But Satan isn’t through with trying to prove his point.  This time, he backs off and lets Job’s friends do the dirty work.  And Job’s friends do what they do best.  They cherry pick some bible verses and pass judgment. 
   “We got this all figured out.  You’ve sinned against God and now God is punishing you, Job.  Never mind that we’ve probably sinned as well and we haven’t been punished for it.  But rather than try to figure that all out, we find it much easier to simply quote scripture and label you an unrepentant sinner, not to mention a liar.”
     After all, what are friends for?
     I find it interesting that it wasn’t the loss of possessions, or his family, or the sores that tried Job’s patience.  It was these blasted friends of his that led him to say, “I wish I had never been born.”
     And yet, even with that statement, Job didn’t totally give up on God.  He just couldn’t figure out why he was suffering so much.  Unlike we, the readers of this book, Job has no idea that Satan had set this whole thing up.
     We find in Job, a person of genuine faith. 
      But in addition to this story being a story of Job’s trustworthiness, this is also a story about how we are called to trust in God.   Not only does God do a remarkable thing by appearing before Job and responding to his cry for help, but in our scripture reading this morning, we find that God restores Job’s possessions and enables him to have a family again.
     Surely, this is not just a story of God being able to trust Job.  This is also a story that we can trust in God whenever we face trials and adversity which we all certainly do from time to time.
     Now, I must admit, that I do have a problem with the ending of this book.  After several chapters of tremendous loss, not to mention a long-term torturous inner struggle, tear drenched prayers into the night, and unanswered questions, we get this final chapter of recompense.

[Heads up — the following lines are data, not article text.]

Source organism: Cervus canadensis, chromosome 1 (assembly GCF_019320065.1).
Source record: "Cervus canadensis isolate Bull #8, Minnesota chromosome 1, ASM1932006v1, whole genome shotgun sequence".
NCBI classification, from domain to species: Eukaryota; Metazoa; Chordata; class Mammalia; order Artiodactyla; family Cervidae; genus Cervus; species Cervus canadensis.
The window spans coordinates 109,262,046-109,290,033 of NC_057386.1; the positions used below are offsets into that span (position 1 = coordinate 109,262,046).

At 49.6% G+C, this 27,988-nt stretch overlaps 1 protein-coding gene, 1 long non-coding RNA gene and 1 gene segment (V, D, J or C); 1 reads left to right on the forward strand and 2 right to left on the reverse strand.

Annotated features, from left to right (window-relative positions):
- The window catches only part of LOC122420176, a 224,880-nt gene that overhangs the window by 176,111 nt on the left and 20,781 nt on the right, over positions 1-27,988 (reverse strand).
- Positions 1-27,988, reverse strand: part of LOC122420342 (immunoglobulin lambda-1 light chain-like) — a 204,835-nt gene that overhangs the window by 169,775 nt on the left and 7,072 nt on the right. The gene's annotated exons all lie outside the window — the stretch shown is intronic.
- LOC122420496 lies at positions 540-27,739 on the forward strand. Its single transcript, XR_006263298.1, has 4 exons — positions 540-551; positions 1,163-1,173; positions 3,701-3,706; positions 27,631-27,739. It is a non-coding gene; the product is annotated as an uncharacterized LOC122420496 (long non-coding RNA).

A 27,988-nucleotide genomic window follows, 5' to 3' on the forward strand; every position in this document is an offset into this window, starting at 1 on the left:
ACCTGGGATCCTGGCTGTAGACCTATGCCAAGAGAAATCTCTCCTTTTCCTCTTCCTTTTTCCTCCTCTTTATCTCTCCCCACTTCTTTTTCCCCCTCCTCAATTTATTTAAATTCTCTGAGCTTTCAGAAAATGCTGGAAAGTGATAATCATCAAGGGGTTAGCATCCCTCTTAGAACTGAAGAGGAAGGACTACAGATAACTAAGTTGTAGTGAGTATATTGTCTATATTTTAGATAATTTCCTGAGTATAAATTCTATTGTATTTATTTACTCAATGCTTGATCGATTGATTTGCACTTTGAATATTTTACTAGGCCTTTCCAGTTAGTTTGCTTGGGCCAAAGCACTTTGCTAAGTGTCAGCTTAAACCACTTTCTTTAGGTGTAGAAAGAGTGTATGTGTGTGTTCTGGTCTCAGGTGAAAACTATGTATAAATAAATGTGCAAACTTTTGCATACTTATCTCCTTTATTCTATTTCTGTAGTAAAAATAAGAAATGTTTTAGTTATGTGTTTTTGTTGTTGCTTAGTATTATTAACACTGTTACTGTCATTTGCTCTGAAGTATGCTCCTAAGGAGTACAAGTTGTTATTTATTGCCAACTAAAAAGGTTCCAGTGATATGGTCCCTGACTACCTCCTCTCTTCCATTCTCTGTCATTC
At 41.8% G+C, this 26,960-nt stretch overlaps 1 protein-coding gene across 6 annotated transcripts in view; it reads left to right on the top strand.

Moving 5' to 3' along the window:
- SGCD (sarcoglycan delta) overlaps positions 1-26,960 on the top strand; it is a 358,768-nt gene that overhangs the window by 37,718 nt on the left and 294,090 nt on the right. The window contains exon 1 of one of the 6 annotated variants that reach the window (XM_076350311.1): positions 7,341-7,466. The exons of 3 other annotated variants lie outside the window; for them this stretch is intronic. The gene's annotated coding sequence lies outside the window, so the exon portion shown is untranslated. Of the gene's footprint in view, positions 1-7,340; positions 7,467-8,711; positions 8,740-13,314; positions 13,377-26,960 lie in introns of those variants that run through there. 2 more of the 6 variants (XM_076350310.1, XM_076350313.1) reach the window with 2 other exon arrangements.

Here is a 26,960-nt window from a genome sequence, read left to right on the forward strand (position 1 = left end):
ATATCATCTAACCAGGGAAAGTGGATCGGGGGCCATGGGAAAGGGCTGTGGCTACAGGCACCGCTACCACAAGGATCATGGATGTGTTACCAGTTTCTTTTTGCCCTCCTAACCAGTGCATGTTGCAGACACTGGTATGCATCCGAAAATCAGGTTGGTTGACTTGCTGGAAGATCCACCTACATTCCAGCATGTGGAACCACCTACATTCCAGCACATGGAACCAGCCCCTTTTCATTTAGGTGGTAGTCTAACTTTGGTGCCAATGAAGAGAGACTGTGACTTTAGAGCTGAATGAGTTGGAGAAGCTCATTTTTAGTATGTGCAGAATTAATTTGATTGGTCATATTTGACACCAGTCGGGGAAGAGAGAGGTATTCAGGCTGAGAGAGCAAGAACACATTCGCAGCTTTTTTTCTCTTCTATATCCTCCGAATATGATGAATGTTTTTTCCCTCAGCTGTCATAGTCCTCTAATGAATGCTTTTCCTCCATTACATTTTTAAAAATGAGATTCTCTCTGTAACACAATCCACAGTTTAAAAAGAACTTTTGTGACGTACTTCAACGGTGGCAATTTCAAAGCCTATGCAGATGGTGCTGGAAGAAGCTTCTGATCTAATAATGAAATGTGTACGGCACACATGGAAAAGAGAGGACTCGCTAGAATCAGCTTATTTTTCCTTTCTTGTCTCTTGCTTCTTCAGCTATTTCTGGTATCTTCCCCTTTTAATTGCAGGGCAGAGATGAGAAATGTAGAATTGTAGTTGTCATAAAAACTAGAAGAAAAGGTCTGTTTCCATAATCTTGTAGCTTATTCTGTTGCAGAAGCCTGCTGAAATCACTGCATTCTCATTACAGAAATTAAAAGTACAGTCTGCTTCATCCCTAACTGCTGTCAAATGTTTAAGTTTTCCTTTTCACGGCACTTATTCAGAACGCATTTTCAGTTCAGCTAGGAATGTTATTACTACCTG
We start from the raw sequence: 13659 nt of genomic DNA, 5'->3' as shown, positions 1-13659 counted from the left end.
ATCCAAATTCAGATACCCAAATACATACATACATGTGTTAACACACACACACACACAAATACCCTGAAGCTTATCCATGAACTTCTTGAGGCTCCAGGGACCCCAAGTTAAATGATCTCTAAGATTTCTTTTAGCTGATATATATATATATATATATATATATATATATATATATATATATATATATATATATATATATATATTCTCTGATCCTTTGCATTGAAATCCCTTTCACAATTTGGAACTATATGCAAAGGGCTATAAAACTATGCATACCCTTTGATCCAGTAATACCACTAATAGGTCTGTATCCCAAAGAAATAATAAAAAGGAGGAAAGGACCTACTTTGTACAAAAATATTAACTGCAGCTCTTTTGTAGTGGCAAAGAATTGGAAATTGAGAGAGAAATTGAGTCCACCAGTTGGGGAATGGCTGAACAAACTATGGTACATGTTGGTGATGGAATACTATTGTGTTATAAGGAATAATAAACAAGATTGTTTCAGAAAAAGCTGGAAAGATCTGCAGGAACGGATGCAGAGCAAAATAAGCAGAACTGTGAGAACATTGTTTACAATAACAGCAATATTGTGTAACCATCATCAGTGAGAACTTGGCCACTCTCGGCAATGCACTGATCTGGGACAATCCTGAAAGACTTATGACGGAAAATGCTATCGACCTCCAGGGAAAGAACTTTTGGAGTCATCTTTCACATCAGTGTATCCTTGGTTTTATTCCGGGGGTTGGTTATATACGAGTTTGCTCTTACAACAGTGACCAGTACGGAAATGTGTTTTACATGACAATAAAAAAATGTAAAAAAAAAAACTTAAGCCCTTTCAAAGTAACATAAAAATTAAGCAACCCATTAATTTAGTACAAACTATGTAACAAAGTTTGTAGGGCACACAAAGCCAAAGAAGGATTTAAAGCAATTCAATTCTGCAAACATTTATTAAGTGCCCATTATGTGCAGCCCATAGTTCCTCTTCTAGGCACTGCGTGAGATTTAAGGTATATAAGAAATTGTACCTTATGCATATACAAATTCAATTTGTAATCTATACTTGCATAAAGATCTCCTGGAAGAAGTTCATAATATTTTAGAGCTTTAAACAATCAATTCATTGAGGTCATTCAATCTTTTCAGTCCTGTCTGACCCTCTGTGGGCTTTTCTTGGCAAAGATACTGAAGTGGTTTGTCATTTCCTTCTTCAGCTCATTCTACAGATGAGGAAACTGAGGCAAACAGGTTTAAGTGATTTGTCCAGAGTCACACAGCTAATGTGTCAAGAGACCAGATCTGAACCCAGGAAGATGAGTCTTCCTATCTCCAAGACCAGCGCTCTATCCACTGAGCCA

God gives Job even more livestock than he had before as well as a brand new family.  You know, I don’t think it’s possible to replace your old family, but at least Job was able to start a new chapter in his life.
     This past week, Penny and I received an invitation from a former church member and neighbor to attend a house warming party. She and her husband around our age, attended worship every Sunday together. It was a second marriage for each of them. They both had really good jobs and lived in a very beautiful home.
    They always joked how they would arrive late each Sunday for worship even though they lived only thirty seconds away from the church. Around the 2nd verse of the opening hymn, I could always count on them finding their way to their favorite seats in the balcony.
     As they would get their hymnal open, they would always look down at me and I would motion to my watch, to let them know that they were right on time! They would smile and I would smile back.
     A couple of years ago, something terrible happened. The husband was diagnosed with a rare illness and he ended up dying about a year ago. I had made many hospital and home visits with both of them during that difficult time. When I would visit him, we would talk about everything and anything.
     We found out that we had very little in common regarding our favorite sports teams and politics, but none of that really mattered because we had our faith in common. And he would always amaze me at how he was always somehow able to get through each day.
     He told me that it was God’s presence that made all the difference in the world. He would often say how the church was such an important part of his life.